Amsterdam plans to ban cannabis tourists from its cafes

Amsterdam plans to ban ‘cannabis tourists’ from its cafes |

The Dutch are fed up with stoned tourists flocking to their coffeeshops famous for offering over-the-counter cannabis, so Amsterdam’s green mayor Femke Halsema is trying to temporarily ban non-residents from coffeeshops in his city.

With the end of anti-Covid-19 measures, the red-light district, the capital’s historic center and a tourist hotspot particularly known for its easy access to prostitution and soft drugs, has resumed activity, much to the chagrin of some local residents. , and part of the community.

fighting crime?

According to a recent study, 100 of the 166 cafés in the Dutch capital cater exclusively to the needs of tourists. However, the mayor, local police and prosecutors assert that banning tourist coffee shops is now a necessary measure to reduce the size of the soft drug sector, tackle tourist harassment and tackle hard drug crime.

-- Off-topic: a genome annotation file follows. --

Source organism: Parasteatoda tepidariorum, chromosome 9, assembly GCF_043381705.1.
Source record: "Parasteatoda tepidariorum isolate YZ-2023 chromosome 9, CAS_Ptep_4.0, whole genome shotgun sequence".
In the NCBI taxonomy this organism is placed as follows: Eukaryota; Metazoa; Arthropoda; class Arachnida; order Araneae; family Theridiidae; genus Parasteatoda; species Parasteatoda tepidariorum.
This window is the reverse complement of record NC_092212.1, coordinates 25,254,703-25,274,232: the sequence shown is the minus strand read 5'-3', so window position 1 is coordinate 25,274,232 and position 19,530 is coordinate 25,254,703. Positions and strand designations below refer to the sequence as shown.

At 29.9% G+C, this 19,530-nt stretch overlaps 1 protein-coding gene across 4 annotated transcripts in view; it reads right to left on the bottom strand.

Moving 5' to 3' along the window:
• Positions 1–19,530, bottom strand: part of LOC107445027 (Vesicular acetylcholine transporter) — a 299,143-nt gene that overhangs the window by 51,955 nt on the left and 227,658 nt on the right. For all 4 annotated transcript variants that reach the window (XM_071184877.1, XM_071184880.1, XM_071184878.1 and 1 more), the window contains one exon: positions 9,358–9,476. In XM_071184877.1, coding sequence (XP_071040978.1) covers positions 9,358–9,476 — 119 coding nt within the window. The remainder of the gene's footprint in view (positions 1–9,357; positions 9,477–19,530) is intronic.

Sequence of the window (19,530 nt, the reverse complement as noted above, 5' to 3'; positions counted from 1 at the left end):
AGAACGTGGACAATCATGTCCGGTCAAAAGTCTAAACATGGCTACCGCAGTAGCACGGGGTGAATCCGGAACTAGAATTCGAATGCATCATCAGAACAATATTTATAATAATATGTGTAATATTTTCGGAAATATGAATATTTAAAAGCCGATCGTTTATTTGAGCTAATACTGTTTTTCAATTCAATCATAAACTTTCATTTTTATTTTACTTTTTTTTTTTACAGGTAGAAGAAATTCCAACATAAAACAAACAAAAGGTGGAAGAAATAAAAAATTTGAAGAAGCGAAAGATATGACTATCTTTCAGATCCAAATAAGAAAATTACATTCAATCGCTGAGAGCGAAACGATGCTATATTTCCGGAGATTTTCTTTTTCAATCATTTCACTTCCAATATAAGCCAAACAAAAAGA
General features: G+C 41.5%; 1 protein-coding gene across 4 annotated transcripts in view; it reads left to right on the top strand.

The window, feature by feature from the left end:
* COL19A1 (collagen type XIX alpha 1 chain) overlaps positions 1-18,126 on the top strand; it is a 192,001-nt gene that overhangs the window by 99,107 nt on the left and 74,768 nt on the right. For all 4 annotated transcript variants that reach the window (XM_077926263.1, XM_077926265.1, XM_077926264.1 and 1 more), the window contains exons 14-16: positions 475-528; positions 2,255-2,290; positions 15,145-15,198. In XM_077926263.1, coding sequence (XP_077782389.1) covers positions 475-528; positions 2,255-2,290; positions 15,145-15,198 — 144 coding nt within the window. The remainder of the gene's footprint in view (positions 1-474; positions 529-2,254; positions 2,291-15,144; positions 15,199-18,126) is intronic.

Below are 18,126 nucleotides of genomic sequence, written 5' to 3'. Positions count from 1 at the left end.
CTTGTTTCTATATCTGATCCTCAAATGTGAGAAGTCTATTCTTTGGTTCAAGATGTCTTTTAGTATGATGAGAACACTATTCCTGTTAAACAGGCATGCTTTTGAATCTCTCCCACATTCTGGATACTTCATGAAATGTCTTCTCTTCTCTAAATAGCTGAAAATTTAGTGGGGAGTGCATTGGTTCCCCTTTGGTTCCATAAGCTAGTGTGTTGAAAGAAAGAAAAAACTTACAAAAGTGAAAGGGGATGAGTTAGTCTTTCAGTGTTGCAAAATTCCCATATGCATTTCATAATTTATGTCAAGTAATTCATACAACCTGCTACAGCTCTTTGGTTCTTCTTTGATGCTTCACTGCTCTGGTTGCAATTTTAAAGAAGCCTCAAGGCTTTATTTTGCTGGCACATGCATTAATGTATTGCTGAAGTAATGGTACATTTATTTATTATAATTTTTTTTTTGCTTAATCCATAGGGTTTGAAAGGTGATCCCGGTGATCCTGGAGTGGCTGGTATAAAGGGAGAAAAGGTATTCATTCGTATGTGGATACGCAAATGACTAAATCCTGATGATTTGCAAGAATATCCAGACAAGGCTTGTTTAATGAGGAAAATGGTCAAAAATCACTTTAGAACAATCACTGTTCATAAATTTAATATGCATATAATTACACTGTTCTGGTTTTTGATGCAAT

In April, a policy proposal tabled by Femke Halsema pointed to coffeeshops as a “backdoor to crime”, pointing out that while possession and personal use of cannabis is tolerated in the Netherlands, its commercial cultivation is not required, but coffeeshops are required to certify their supplies illegal networks.

The i-criterium Residents’ Exception Act lets municipalities decide whether or not to allow tourists access to coffee shops, but the mayor of Amsterdam has yet to win the approval of the city council, which met on Thursday 29 October. However, she received support from the centre-right People’s Party for Freedom and Democracy (VVD).

Els Iping, a former Labor Party (PvdA) politician involved in the residents’ group Stop de Gekte (“Stop the madness”), believes that “the traders come for the tourists and the tourists come for the cafes”. that we must end this cycle.

An ineffective measure

According to a report by Bond van Cannabis retailers, nearly half of tourists come to Amsterdam for cannabis, and 24% of them would still come if it were banned.

However, the “weed pass” policy already in place in other areas, notably in the border city of Maastricht, reserved for residents, is far from having a clear success in the fight against drugs. dr Ton Nabben, a drug criminologist and researcher, points out that almost a decade after its application, it was discovered that this measure had only a “waterbed effect,” so supply has only shifted elsewhere.

“You will have a situation where you arrive at Schiphol [l’aéroport d’Amsterdam] and the vendors will ask you if you want to buy something because you can’t go to a café,” he explains.